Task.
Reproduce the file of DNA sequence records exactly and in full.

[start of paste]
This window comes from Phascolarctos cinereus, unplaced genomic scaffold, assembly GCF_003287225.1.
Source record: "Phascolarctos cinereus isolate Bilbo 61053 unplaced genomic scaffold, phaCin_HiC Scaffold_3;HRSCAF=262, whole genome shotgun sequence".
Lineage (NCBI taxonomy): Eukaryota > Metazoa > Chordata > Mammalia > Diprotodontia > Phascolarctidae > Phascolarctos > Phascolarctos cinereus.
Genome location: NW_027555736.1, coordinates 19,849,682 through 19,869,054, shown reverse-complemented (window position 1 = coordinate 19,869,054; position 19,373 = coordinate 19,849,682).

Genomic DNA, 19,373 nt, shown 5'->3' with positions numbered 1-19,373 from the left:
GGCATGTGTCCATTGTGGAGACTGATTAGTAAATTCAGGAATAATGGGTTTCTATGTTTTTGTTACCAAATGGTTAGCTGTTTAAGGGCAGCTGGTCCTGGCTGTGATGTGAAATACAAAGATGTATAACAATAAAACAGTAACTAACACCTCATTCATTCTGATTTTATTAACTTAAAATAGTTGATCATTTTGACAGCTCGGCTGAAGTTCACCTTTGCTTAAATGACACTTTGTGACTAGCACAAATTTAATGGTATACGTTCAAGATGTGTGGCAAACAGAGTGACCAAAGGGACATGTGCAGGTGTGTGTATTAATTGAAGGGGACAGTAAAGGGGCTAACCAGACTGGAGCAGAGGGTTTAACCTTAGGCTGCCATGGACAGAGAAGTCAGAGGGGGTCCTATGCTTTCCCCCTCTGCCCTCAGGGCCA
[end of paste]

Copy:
This window comes from Phascolarctos cinereus, unplaced genomic scaffold, assembly GCF_003287225.1.
Source record: "Phascolarctos cinereus isolate Bilbo 61053 unplaced genomic scaffold, phaCin_HiC Scaffold_3;HRSCAF=262, whole genome shotgun sequence".
Lineage (NCBI taxonomy): Eukaryota > Metazoa > Chordata > Mammalia > Diprotodontia > Phascolarctidae > Phascolarctos > Phascolarctos cinereus.
Genome location: NW_027555736.1, coordinates 19,849,682 through 19,869,054, shown reverse-complemented (window position 1 = coordinate 19,869,054; position 19,373 = coordinate 19,849,682).

Genomic DNA, 19,373 nt, shown 5'->3' with positions numbered 1-19,373 from the left:
GGCATGTGTCCATTGTGGAGACTGATTAGTAAATTCAGGAATAATGGGTTTCTATGTTTTTGTTACCAAATGGTTAGCTGTTTAAGGGCAGCTGGTCCTGGCTGTGATGTGAAATACAAAGATGTATAACAATAAAACAGTAACTAACACCTCATTCATTCTGATTTTATTAACTTAAAATAGTTGATCATTTTGACAGCTCGGCTGAAGTTCACCTTTGCTTAAATGACACTTTGTGACTAGCACAAATTTAATGGTATACGTTCAAGATGTGTGGCAAACAGAGTGACCAAAGGGACATGTGCAGGTGTGTGTATTAATTGAAGGGGACAGTAAAGGGGCTAACCAGACTGGAGCAGAGGGTTTAACCTTAGGCTGCCATGGACAGAGAAGTCAGAGGGGGTCCTATGCTTTCCCCCTCTGCCCTCAGGGCCA